Bitcoin is now creating a buzz in Ukraine’s online sector. According to the 2017 report from Zeitgeist, the keywords “Bitcoin” and “Mining” now belong to the top 5 in Google search. Search queries such as “Why do we live?” and “Why did gas go up” also belong to the most popular searches, which is an indicator of the economic turmoils in the country. And with Ukrainian legislation still on the table to discuss the future of Bitcoin in the country, “I need a fidget spinner” also appeared in most queries, which is a sign that more Ukrainians are stressed.
Bitcoin brings hope to Ukraine’s depreciating currency
As Ukraine starts to lean towards the West, the country is still struggling both economically and socially. Ukraine has experienced detrimental inflation since the economic downturn started in 2013. Based on the reports from Ukraine Statistics Service, consumer prices have raised by 13.6 percent each year, which has even reached 18 percent for food products. The country’s Gross Domestic Product (GDP) has been negative for nearly eight years.
Similar to other countries who are struggling with a depreciating national currency, Ukraine found a fresh alternative in cryptocurrencies. And in spite of organizational reluctance, there are several initiatives to proceed with the legislation to regulate cryptocurrencies in the country. Government officials hope to entice significant foreign crypto investments in order to increase growth, back up support for the Hryvnia, and improve the business sector.
Bitcoin regulation is still on debate
With the growing interest towards cryptocurrencies in Ukraine, the government is yet to provide enough response to the growing challenges. At present, Bitcoin is neither legal nor illegal in the country. The legality of Bitcoin is still under discussion, which is being stalled because of the absence of a unified organizational approach. Meanwhile, Ukraine’s National Bank issued extensive warnings about the high-risk nature of cryptocurrencies, similar to what other central banks in Europe are doing. Central bank representatives clarified that the bank is following other central banks on the classification of Bitcoin as non-currency.
Local media in Ukraine are wondering whether the government will follow the act of the United States in embracing Bitcoin as a commodity and finally approving the cryptocurrency in the futures market. As of press time, Kiev considers cryptocurrencies as non-currency and non-security. It is not yet clear if the state will consider it as a commodity but there were talks about Bitcoin being classified as financial assets.
However, only two months ago, Ukraine became the first nation in the post-Soviet sphere to pass a bill to regulate Bitcoin. Ukraine’s legislative branch is now reading at least three bills since October.
Ukraine’s Congress is now discussing bills on Bitcoin regulation
On October 6, Verkhovna Rada (Ukraine’s Legislative Branch) received a bill proposing a law to regulate the circulation of cryptocurrencies in the country. The primary purpose of the bill is to legalize Bitcoin but includes an explicit disclaimer about the executive branch and central bank clarifying that they will not have any responsibility for the risks associated with Bitcoin.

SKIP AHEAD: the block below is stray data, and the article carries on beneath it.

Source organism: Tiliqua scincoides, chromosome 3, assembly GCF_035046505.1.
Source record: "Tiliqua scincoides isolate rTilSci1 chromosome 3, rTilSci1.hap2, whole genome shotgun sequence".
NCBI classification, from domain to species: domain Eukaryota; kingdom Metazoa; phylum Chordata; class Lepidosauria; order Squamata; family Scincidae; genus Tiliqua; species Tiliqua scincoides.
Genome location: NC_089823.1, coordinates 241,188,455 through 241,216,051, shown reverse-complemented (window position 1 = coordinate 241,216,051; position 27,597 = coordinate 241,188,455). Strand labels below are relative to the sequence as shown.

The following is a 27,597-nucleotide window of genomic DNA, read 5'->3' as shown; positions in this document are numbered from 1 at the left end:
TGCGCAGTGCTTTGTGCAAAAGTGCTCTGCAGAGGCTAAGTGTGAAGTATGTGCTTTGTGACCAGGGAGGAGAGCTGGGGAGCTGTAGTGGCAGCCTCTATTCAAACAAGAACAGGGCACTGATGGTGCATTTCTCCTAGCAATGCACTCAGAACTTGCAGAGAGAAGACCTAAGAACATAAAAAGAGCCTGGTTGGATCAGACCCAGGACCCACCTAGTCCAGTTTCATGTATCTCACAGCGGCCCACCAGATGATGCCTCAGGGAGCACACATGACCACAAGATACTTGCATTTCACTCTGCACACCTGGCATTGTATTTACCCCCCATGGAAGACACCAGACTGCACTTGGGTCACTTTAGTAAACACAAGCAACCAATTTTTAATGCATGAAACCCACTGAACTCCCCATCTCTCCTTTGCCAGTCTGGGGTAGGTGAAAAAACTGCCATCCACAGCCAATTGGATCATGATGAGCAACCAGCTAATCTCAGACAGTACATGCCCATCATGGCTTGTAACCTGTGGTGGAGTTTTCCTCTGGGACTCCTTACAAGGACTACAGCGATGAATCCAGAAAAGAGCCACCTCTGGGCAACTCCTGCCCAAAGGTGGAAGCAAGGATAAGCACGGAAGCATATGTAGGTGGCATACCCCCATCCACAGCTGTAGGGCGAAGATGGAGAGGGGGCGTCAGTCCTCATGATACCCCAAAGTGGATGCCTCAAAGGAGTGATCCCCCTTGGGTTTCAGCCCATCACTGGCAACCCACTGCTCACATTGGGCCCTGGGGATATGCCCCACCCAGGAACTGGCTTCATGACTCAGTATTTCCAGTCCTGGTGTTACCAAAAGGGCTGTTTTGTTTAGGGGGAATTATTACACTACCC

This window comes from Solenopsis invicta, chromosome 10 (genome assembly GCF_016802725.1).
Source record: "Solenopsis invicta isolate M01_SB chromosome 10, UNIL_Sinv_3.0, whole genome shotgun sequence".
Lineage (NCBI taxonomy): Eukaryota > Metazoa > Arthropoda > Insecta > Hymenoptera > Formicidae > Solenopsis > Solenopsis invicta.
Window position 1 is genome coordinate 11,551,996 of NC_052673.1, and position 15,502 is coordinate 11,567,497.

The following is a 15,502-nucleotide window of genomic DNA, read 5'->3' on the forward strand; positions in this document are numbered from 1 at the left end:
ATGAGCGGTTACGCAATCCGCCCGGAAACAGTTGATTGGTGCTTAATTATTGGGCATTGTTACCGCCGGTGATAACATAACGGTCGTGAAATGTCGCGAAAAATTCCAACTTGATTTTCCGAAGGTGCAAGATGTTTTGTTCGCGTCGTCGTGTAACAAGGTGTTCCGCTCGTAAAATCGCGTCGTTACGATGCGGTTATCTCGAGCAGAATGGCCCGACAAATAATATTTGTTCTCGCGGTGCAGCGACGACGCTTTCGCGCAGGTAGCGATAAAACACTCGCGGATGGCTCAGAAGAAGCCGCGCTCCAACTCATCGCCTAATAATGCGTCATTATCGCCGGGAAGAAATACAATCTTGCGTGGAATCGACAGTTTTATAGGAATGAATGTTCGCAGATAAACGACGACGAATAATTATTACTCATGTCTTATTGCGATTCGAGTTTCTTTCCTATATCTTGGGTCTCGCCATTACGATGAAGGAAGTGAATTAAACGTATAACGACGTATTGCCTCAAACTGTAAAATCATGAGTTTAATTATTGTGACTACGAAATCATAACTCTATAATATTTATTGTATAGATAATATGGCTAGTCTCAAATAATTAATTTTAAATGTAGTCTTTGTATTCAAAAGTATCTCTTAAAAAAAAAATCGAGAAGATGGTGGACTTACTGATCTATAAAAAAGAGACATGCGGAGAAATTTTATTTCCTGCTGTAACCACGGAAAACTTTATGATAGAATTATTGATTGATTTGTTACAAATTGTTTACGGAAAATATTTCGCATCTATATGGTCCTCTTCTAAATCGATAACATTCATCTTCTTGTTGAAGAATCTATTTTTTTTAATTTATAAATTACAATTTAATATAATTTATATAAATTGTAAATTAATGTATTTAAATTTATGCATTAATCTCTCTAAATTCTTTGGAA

However, cryptocurrency exchanges have to implement KYC process and keep intensive records for all transactions. The bill also proposes amendments to Ukraine’s Tax Code, which covers another crucial aspect of legalizing Bitcoin. This will include several clauses that will define income from cryptocurrency mining and transactions.
Another bill was submitted to Rada on 10th October. This bill aims to expand the legal definitions to include derivatives from cryptocurrencies. The draft legislation, which was written in collaboration with Bitcoin experts, recognize cryptocurrencies as property. This will add a legal status for cryptocurrencies so it can be used for exchanging products and services. By the end of October, an addendum to the draft legislation was also submitted to revise the Ukrainian Tax Code.
Bitcoin legislations are expected to be passed in mid-2018
All three proposed legislation have surpassed significant hindrances to advance through legislative commissions, which include dealings with customs procedures, economic policies, banking regulations, etc. Meanwhile, the European Integration Commission has also reviewed the proposed legislation, and are also integrated into a report exploring the possible effects of new laws on Ukraine’s national budget. However, the legal procedures may take at least six months to be completed, as the National Bank and the Executive Ministers have to produce their own statutory opinion in enacting new legislation. As it undergoes legal processes, Russia could surpass the position of Ukraine as the first post-Soviet country to legalize Bitcoin.
Nonetheless, Ukraine is noted as the first country to attract local and overseas cryptocurrency investors with rewards, which include tax breaks and lower power rates. It will be easier for corporate organizations and private individuals to operate mining and trade cryptocurrencies. The whole spectrum of the rewards could be revealed once the primary legislation becomes actual laws. But for now, foreign investors can now register a limited liability company in Ukraine for as low as $100, and if you invest at least $100,000 you can be issued with a Ukrainian passport.